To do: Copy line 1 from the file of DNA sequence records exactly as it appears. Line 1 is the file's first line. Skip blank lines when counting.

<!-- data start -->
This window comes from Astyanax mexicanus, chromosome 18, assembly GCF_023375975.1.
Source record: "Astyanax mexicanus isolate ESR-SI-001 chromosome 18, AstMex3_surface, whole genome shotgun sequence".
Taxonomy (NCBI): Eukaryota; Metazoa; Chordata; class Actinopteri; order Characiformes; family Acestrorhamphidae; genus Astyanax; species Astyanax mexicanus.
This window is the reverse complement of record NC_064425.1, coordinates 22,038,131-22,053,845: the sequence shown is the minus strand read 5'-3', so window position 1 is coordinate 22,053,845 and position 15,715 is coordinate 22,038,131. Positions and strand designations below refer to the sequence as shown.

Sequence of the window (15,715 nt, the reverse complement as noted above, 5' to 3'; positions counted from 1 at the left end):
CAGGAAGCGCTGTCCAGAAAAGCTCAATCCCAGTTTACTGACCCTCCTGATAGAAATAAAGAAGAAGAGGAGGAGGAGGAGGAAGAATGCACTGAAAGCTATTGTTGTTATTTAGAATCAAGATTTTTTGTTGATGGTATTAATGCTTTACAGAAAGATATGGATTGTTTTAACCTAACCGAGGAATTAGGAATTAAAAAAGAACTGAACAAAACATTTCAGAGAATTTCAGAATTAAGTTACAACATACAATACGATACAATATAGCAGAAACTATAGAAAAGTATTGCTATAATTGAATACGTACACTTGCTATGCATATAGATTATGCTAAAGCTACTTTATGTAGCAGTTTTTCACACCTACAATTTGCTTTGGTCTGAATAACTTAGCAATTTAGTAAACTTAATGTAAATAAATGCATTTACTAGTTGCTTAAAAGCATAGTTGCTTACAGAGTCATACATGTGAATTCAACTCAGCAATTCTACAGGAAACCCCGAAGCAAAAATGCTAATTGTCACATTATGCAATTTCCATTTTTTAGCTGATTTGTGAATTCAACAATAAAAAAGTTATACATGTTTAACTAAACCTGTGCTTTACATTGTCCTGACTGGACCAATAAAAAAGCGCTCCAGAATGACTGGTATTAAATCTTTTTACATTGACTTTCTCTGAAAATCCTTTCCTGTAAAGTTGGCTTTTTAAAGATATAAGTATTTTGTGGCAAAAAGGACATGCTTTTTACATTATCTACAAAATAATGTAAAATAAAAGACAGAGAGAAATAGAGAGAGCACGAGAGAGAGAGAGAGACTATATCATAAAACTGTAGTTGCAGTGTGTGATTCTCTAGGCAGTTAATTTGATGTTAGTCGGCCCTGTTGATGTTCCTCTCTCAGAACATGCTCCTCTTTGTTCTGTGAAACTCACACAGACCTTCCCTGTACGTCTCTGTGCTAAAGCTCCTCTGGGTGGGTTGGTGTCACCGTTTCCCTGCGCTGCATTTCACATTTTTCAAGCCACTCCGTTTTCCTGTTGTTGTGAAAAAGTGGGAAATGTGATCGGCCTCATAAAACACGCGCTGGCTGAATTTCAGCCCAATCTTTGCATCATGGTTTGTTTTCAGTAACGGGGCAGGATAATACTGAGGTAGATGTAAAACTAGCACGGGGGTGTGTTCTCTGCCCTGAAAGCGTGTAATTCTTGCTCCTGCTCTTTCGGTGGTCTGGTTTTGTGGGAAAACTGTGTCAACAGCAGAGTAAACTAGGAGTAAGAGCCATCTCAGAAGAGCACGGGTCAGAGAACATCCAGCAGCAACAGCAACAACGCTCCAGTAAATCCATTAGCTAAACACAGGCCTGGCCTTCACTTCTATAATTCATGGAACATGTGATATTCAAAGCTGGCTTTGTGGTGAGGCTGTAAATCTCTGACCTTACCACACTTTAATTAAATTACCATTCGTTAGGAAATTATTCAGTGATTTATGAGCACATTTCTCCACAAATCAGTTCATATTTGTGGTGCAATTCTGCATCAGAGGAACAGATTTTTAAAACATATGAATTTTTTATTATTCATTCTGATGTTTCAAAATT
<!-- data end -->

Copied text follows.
This window comes from Astyanax mexicanus, chromosome 18, assembly GCF_023375975.1.